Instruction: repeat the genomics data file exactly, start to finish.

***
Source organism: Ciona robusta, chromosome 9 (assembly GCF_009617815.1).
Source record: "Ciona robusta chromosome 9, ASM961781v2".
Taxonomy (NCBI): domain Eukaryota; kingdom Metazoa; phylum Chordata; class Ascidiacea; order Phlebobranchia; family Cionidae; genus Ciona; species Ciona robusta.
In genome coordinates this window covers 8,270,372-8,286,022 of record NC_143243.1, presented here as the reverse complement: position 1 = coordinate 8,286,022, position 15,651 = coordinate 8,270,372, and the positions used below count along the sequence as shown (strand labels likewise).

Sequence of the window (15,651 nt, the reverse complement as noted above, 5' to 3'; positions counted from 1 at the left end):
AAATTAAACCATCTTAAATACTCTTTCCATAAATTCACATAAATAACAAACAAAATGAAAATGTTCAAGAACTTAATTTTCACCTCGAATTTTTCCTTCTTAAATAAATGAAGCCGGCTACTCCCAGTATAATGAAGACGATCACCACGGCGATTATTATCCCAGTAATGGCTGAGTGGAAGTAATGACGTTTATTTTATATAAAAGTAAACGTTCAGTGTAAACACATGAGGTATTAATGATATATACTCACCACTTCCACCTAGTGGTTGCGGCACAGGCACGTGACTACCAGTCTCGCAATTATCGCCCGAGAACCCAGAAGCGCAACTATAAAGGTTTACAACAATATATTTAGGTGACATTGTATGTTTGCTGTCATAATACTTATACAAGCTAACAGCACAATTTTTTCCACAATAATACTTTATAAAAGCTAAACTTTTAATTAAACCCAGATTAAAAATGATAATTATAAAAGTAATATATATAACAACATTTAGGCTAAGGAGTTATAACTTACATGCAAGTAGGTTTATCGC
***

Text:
Source organism: Ciona robusta, chromosome 9 (assembly GCF_009617815.1).
Source record: "Ciona robusta chromosome 9, ASM961781v2".
Taxonomy (NCBI): domain Eukaryota; kingdom Metazoa; phylum Chordata; class Ascidiacea; order Phlebobranchia; family Cionidae; genus Ciona; species Ciona robusta.
In genome coordinates this window covers 8,270,372-8,286,022 of record NC_143243.1, presented here as the reverse complement: position 1 = coordinate 8,286,022, position 15,651 = coordinate 8,270,372, and the positions used below count along the sequence as shown (strand labels likewise).

Sequence of the window (15,651 nt, the reverse complement as noted above, 5' to 3'; positions counted from 1 at the left end):
AAATTAAACCATCTTAAATACTCTTTCCATAAATTCACATAAATAACAAACAAAATGAAAATGTTCAAGAACTTAATTTTCACCTCGAATTTTTCCTTCTTAAATAAATGAAGCCGGCTACTCCCAGTATAATGAAGACGATCACCACGGCGATTATTATCCCAGTAATGGCTGAGTGGAAGTAATGACGTTTATTTTATATAAAAGTAAACGTTCAGTGTAAACACATGAGGTATTAATGATATATACTCACCACTTCCACCTAGTGGTTGCGGCACAGGCACGTGACTACCAGTCTCGCAATTATCGCCCGAGAACCCAGAAGCGCAACTATAAAGGTTTACAACAATATATTTAGGTGACATTGTATGTTTGCTGTCATAATACTTATACAAGCTAACAGCACAATTTTTTCCACAATAATACTTTATAAAAGCTAAACTTTTAATTAAACCCAGATTAAAAATGATAATTATAAAAGTAATATATATAACAACATTTAGGCTAAGGAGTTATAACTTACATGCAAGTAGGTTTATCGC